Ines Medina

Series 3: Bi-, Tri-dimensional dialectics 1980-1981



I rounded off the previous series with a painting in which the white was the untouched fabric (though previously sealed on the back) framed by a yellow plane. Here I approached the concepts Malevich expounded in his painting White on white, as I painted two vertical lines in white on the white fabric. Dramatically, I had been left “with no paint to paint”, with the fabric untouched and host of concepts to explore.

In this series, the only paint I used was the color white, white canvases of different thicknesses, many of them transparent, white lacquered wood … and two basic concepts, one being the pure transparency of the fabric or paper in opposition to the saturation of the material (layers and layers of sandpapered white paint) and the other, the construction of the tri-dimension from the bi-dimension. In other words, my fi rst sculpture was a simple wooden stretcher of the sort used for painting, with fabric tensed on it on both sides, one of them saturated with paint and a small circular incision to enable the interior space of the sculpture to communicate with its exterior space. My intention was to construct a sculpture–tridimension– with the same object normally used for a painting– bi-dimension–and to relate interior and exterior space.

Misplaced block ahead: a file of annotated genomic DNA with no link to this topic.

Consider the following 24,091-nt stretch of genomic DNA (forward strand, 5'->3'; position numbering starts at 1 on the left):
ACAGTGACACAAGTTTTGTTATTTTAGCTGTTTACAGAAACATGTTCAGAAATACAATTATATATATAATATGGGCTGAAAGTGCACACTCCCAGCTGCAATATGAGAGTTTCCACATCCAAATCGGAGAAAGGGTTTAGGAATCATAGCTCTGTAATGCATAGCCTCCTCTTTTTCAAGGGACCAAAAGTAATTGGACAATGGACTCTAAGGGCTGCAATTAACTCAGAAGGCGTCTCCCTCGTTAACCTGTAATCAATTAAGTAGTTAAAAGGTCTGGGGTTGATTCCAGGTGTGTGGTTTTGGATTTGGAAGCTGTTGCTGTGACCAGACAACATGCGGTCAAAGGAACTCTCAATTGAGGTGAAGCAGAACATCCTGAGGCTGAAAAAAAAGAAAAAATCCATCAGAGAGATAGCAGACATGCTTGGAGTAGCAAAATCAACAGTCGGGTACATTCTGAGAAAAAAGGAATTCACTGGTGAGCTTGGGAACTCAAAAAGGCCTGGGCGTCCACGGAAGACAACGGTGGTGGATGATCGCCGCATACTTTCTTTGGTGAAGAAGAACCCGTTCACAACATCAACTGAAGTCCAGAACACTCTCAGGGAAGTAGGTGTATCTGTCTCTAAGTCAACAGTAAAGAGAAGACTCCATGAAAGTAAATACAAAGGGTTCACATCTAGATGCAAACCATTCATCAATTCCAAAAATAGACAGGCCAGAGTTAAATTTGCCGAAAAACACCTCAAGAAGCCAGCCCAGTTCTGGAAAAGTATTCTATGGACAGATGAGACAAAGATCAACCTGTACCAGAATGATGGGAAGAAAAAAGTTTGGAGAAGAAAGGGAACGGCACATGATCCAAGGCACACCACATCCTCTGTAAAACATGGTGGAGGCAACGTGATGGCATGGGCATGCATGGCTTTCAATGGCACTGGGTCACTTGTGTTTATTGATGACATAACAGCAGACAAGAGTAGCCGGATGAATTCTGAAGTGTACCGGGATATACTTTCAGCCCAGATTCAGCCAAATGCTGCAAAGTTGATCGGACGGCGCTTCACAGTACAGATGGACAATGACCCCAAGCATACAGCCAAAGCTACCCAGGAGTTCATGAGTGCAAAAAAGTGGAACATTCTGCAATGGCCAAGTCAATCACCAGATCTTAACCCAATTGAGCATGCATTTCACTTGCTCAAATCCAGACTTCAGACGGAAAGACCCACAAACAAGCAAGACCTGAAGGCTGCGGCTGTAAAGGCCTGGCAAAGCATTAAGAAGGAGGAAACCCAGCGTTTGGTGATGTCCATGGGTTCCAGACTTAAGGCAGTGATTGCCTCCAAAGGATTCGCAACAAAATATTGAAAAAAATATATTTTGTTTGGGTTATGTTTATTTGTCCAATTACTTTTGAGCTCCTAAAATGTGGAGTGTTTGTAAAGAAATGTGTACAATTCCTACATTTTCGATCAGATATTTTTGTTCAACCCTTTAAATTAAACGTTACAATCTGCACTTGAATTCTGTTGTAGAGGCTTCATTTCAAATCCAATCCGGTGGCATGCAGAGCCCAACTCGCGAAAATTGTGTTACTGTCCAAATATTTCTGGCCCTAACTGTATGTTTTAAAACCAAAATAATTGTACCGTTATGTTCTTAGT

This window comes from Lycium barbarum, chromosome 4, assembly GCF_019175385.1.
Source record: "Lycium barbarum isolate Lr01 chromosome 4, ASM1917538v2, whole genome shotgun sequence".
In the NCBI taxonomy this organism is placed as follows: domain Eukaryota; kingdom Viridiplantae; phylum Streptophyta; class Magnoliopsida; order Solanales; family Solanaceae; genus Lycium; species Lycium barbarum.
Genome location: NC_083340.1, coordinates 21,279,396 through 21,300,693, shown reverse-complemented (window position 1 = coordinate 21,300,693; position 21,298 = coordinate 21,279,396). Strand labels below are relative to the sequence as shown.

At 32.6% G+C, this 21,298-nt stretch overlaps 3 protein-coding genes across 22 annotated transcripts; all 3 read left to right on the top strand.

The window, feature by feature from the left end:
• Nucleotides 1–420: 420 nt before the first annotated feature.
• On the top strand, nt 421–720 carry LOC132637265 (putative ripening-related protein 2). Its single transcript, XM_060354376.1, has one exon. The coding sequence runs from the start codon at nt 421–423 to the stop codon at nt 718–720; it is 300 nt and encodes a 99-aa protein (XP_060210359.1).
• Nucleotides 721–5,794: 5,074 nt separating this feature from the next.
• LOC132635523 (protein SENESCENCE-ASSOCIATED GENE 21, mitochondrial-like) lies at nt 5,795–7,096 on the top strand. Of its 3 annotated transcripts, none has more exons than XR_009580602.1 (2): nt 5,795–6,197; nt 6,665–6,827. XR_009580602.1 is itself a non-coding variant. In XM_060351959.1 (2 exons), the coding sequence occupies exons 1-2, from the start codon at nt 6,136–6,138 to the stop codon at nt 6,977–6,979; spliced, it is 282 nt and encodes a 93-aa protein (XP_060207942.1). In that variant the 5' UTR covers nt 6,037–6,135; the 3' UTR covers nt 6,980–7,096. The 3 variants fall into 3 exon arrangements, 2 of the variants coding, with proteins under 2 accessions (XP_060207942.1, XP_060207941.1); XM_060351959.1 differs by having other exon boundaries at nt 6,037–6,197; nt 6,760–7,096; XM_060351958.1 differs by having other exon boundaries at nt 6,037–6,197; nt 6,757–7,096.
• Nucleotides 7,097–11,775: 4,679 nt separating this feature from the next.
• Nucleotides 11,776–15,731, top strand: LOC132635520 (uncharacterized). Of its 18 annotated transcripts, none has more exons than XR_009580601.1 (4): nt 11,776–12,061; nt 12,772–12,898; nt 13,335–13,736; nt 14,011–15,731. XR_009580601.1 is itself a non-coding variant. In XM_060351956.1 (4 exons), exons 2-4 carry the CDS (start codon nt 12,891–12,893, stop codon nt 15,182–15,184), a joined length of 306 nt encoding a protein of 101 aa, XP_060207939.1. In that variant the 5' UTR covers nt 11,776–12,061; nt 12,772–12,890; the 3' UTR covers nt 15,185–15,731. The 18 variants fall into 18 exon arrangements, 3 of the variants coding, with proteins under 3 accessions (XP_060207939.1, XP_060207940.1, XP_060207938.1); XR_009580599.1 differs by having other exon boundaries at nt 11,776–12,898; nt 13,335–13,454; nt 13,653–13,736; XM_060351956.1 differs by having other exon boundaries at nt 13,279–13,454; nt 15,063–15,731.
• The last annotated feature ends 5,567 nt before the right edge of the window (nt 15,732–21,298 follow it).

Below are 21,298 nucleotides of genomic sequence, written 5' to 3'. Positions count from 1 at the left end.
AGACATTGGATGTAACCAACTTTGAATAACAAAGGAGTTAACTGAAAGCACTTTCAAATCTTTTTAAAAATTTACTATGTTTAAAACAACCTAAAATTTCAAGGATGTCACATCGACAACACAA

Around that time, interest in the works of Basque sculptors Oteiza and Chillida, and some profound analyses and theoretical studies of the concepts of space and the neutral, added even more emphasis to my burgeoning curiosity about the conceptual and minimalist world. Most of the works were executed on transparent or thick fabrics on stretchers, painted, or not painted, white; many are of white lacquered Much of what I wanted to do in this series was left undone, even as line drawings, of simple, often geometric forms in space. Another project that never saw the light of day and which I regret not getting done is a sculpture in “Homage to Rothko”, whichwould have involved placing at certain calculated distances vertical planes of stretched white canvas fabrics with selected degrees of transparency.

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